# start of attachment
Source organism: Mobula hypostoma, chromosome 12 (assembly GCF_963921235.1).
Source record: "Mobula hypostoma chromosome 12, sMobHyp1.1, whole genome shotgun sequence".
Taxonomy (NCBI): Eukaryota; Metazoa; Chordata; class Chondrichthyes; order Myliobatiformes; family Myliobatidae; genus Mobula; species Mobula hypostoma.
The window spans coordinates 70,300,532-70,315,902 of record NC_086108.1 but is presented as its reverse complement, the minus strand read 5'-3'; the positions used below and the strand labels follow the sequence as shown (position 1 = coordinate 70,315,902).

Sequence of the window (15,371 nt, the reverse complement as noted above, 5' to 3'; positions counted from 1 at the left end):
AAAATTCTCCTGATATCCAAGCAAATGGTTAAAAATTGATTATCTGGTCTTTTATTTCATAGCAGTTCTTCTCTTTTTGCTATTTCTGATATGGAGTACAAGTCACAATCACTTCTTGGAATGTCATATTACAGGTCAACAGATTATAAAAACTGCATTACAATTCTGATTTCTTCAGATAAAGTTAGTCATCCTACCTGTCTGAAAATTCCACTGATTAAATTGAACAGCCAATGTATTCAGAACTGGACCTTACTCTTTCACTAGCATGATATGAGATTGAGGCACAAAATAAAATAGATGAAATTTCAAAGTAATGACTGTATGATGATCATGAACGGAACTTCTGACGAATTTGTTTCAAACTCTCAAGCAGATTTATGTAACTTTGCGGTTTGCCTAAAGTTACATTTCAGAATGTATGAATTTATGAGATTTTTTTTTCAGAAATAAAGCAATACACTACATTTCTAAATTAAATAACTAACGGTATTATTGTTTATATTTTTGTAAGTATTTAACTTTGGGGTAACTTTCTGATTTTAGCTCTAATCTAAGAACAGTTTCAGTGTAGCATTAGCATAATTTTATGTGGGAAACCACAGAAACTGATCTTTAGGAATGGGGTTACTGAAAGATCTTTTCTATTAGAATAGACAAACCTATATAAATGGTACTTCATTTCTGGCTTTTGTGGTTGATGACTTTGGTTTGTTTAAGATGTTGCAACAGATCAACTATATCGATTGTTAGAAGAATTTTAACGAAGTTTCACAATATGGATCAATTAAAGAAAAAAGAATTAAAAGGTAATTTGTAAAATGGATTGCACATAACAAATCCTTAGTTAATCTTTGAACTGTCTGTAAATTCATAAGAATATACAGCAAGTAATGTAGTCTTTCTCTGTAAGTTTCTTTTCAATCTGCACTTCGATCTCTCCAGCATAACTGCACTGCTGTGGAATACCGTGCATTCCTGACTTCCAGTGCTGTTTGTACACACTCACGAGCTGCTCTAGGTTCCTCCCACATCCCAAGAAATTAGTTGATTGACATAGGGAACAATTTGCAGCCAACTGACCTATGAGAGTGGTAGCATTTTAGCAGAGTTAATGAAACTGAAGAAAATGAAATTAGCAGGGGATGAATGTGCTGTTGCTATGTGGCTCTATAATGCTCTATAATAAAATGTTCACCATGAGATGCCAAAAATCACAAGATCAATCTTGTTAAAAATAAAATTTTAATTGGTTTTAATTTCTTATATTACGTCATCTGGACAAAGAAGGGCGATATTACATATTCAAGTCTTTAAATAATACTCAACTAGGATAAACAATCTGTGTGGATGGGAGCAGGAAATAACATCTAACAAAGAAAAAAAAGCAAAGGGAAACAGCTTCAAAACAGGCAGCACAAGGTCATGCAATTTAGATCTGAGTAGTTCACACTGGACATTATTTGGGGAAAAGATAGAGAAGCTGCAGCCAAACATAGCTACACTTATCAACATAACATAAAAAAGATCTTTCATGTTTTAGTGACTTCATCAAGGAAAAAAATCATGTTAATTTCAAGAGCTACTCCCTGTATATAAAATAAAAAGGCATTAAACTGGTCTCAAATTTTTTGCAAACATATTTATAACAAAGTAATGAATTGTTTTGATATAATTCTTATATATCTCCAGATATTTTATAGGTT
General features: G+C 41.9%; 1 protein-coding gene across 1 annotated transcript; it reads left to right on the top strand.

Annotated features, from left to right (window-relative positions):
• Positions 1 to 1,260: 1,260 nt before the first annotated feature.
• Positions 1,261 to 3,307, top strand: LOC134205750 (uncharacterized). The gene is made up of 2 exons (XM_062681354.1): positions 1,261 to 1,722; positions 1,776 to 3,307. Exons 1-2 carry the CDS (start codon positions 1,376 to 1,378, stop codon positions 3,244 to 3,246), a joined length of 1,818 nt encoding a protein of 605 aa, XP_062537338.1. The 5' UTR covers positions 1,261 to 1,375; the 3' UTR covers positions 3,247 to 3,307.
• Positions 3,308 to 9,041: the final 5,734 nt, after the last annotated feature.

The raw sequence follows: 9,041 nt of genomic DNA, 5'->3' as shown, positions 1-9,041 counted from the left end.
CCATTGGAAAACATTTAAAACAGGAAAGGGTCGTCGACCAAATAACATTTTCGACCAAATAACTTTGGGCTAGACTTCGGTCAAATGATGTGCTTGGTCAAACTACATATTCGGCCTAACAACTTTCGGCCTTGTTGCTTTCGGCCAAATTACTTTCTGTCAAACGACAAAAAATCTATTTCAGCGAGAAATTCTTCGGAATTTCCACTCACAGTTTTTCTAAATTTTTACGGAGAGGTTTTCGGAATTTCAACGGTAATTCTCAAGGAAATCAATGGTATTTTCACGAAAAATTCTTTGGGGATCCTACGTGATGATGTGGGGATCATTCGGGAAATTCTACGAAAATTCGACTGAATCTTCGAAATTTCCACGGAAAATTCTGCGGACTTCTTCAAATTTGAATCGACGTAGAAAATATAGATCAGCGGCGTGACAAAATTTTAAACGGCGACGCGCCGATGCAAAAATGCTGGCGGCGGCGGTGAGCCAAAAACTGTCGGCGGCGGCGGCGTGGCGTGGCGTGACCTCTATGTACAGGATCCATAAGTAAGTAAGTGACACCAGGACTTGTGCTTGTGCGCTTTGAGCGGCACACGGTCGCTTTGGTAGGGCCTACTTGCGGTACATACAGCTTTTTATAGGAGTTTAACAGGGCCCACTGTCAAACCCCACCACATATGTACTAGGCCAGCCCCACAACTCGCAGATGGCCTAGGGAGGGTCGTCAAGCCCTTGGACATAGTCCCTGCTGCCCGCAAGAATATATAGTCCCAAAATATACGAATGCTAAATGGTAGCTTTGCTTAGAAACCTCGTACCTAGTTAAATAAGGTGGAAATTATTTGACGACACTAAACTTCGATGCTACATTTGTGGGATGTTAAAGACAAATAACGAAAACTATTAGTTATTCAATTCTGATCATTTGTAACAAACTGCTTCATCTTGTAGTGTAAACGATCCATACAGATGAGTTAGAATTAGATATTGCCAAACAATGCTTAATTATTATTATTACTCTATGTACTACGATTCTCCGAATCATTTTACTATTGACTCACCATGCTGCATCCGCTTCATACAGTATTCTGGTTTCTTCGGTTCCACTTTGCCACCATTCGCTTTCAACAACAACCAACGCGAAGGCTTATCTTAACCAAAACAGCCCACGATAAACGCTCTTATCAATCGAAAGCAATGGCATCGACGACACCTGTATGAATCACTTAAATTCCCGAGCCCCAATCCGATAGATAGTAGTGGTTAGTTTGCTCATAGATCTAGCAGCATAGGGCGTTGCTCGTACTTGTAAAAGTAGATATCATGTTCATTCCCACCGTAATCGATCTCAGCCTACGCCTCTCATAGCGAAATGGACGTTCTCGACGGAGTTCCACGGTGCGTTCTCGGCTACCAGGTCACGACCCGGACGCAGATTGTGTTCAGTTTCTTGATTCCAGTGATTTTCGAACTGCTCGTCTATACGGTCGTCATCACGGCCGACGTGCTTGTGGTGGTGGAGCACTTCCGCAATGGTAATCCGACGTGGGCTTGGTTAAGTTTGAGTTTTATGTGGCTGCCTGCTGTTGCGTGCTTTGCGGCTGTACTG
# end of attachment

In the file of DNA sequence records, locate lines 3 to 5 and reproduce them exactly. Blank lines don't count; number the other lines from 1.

Taxonomy (NCBI): Eukaryota; Metazoa; Chordata; class Chondrichthyes; order Myliobatiformes; family Myliobatidae; genus Mobula; species Mobula hypostoma.
The window spans coordinates 70,300,532-70,315,902 of record NC_086108.1 but is presented as its reverse complement, the minus strand read 5'-3'; the positions used below and the strand labels follow the sequence as shown (position 1 = coordinate 70,315,902).

Sequence of the window (15,371 nt, the reverse complement as noted above, 5' to 3'; positions counted from 1 at the left end):